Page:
Should You Invest in Startups?


For years, investing in startup companies was "forbidden fruit" for the average wealth builder. Unless you were an accredited investor with a $1 million net worth, or yearly income of $200,00, startups were off limits.

Thing have changed, however. Thanks to new crowdfunding rules passed by the SEC in October, early stage investment is available to everyone. Millions of people can now make small investments in young companies via the Internet.

This is, of course, very exciting. Startups are the long shots of the investment world. They offer massive risk, and extraordinary rewards. 

The SEC, cognizant of the fact that 90-percent of startups fail, has built in some limits that average investors must abide by. Investors earning less than $100,000 are capped at $2,000 per investment, or five-percent of their net worth. Investors earning more than $100,000 can invest 10-percent of their income or net worth in startups, annually.

So what does the average investor with no early stage experience need to know? What are the potential hurdles to be cleared? Which variables must be considered to minimize risk?

Let's find out.

Action Plan: What should I consider before investing in a startup?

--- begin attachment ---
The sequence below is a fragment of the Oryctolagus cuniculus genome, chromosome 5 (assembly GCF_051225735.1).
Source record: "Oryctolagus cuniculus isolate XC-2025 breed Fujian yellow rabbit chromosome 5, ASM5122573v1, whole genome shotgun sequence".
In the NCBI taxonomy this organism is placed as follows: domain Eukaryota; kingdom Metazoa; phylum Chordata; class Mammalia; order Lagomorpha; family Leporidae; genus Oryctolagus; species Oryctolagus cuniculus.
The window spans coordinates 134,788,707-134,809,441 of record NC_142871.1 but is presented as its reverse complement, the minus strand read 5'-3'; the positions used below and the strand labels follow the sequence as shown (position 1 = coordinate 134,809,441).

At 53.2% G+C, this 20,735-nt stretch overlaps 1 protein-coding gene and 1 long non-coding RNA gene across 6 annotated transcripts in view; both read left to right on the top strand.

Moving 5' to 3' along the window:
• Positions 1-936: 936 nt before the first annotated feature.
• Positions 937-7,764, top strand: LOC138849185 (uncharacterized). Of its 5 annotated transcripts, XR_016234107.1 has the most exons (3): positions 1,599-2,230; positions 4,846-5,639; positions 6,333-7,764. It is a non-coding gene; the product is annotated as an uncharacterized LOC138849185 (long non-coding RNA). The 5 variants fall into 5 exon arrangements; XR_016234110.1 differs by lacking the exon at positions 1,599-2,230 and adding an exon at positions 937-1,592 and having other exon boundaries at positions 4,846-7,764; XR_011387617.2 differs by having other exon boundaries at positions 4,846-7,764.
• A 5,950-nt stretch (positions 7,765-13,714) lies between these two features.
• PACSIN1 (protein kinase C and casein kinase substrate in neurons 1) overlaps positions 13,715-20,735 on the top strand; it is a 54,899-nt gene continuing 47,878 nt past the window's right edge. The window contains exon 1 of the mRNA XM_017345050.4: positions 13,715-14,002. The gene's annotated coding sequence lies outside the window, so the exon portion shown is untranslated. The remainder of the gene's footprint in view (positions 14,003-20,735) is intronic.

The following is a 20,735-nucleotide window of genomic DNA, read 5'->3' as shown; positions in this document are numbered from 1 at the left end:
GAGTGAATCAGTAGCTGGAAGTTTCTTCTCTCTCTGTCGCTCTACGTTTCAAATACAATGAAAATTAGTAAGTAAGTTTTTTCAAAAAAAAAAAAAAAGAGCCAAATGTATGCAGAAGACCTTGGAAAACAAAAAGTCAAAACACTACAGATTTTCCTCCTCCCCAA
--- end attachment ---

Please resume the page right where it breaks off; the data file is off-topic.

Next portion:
When it comes to investments, everyone loves to get in early -- and you can't get in earlier than seed stage funding. Startups offer the promise of massive returns. On the other hand, most aren't successful, so it's important to be cautious before investing. Some key questions to consider:

  • Do I know enough about this company to invest? Startups are notoriously tricky when it comes to making this assessment. By nature, they have little if any history to consider. Financial documentation is often lacking and revenue may be non-existent. This makes if very difficult to make accurate projections.
  • Do I really have access to the best investments? The market for top startups is insanely competitive. The best VCs spend huge resources to uncover the prime investment opportunities. Do you feel comfortable in this environment? Will average investors really get a crack at the best startups? Or are you investing in second-rate opportunities?
  • Can I handle having an illiquid investment? Often investors can't cash out until the startup seeks an exit via a sale or an IPO. That may be years down the road. Any gains you see will likely be strictly on paper for an extended period.
  • Can I handle the likelihood of failure? As mentioned above, only one in ten startups becomes a success. Those odds aren't just unfavorable -- they are downright intimidating.

Investing in startups is an exciting opportunity for the average investor. New SEC rules have opened up a whole new realm of opportunity. Yet it's critical to be cautious when entering this space.

While the potential rewards are enormous, investors would be wise to give due consideration to the elevated risk.

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